A Chinese soldier stuck in India for over 50 years finally returned to China


A Chinese soldier, who was stuck in India for over 50 years after crossing the border following the 1962 war, on Saturday returned to China.

Wang Qi, 77, was received by his close Chinese relatives, besides officials of the China’s Ministry of Foreign Affairs and Indian Embassy when he arrived here along with his son, daughter-in-law and granddaughter from Delhi-Beijing flight.
Wang later traveled to Xian, the provincial capital of Shaanxi province, where he was given a rousing reception by his family members and officials. Chaos and confusion prevailed at the Xian airport as a large contingent of Chinese media gathered there to interview him.An emotional Wang broke down as he hugged his close Chinese relatives, whom he met for the first time after over five decades of separation.

“Today is my happiest day in 54 years. Finally, I have come back to this beautiful lovely country. Words cannot express how I feel now,” he was quoted by the state-run CGTN as saying.“It is a beautiful experience. I love to thank everyone. In 54 years, I wrote so many reports to officials in India and now finally they agreed to let me return home,” he said.

Away from home for so long, he returned home on Lantern Day, the most important festival in China, representing the reunion of families. It is celebrated on the 15th day of the Chinese new year.
Wang was accompanied by his son Vishnu Wang, 35, daughter-in-law Neha and granddaughter Khanak Wang. His Indian wife Sushila and his daughter, however, have stayed back in India due to ill health, officials said. Wang was expected to go there on Sunday and stay there for the next few days. The village has been decorated with banners and the local government said he would be allotted a house if he stays back. His return was widely reported in the state media here.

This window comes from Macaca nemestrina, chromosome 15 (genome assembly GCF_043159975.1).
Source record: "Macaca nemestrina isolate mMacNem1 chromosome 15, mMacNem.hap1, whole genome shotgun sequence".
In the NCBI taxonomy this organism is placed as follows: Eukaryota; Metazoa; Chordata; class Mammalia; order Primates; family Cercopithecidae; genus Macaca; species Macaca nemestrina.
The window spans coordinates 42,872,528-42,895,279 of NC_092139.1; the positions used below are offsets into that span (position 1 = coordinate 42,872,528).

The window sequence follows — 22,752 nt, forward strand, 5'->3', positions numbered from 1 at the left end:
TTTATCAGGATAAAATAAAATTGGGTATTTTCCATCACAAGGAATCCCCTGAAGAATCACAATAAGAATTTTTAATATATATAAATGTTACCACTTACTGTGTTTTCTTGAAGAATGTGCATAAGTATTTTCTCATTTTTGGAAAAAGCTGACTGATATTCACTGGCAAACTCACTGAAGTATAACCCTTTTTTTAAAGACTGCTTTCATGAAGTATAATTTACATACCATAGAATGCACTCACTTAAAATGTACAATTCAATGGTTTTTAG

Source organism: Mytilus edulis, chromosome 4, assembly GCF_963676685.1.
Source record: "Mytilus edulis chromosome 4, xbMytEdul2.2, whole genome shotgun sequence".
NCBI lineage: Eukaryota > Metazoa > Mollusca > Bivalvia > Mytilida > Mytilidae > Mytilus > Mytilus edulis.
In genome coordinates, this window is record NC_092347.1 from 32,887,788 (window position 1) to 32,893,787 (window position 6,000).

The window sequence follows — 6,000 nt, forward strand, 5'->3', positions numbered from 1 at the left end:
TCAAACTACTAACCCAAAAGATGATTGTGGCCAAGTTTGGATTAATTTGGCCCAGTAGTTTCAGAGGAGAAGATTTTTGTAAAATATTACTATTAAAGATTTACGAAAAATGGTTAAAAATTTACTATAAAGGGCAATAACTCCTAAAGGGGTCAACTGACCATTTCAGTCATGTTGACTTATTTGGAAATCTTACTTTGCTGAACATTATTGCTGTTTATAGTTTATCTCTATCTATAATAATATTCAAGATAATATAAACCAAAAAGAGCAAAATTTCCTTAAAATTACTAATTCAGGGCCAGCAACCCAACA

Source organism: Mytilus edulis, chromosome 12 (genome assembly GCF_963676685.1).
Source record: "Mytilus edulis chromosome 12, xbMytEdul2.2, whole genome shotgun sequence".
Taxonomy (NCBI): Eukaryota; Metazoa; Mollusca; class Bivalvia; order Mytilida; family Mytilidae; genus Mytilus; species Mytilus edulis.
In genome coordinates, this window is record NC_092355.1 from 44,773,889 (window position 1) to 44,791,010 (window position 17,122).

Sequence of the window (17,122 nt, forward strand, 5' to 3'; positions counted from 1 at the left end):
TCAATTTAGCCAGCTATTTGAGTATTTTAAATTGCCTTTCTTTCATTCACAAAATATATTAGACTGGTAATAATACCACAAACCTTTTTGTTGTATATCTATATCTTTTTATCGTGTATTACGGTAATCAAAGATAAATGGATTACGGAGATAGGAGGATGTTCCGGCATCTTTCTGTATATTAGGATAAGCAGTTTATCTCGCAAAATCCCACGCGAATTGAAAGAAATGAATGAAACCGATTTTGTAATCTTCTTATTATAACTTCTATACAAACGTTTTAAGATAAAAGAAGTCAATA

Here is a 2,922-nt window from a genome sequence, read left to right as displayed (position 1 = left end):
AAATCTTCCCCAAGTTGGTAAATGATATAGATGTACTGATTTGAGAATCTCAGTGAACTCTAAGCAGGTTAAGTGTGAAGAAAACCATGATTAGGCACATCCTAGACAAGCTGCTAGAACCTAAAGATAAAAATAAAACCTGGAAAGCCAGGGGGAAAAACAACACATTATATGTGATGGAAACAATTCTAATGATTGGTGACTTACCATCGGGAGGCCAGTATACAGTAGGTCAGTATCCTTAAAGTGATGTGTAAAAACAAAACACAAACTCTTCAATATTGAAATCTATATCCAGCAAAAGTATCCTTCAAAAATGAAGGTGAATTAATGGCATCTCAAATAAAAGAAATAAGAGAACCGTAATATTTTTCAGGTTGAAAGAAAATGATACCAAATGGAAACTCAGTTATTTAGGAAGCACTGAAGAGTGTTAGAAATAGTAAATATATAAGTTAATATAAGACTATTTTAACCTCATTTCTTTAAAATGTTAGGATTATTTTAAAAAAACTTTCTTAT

Wang was caught when he entered Indian territory shortly after the Sino-India war in 1962. He was later released from jail and settled in Tirodi village of Balaghat district in Madhya Pradesh.

Before leaving for Beijing, Vishnu told media in India on Friday that “my father joined the Chinese Army in 1960 and he entered India through the eastern frontier after losing his way in the darkness one night.” He landed in Assam where an Indian Red Cross team handed him over to the Indian Army on January 1, 1963. “My father spent six years in prisons in Assam, Ajmer, Delhi before the Punjab and Haryana High Court ordered his release in March 1969,” Vishnu said.

“The Indian government had promised to the court that it will rehabilitate my father. He was taken to Delhi, Bhopal, Jabalpur and then finally handed over to Balaghat police,” said his son.
Wang started working as a watchman with a mill and soon his colleagues named him Raj Bahadur, apparently due to his Nepali features, Vishnu said.

Wang’s mother died in 2006 but he could not be with his dear ones in the time of grief, Vishnu said. Three years later he met his nephew Yun Chun, who had come to India as a tourist and narrated his ordeal to him.

After returning home, Chun got in touch with Chinese politicians and authorities to bring his uncle home. Finally, he met then Chinese Foreign Minister who helped Wang to get a Chinese passport in March 2013.



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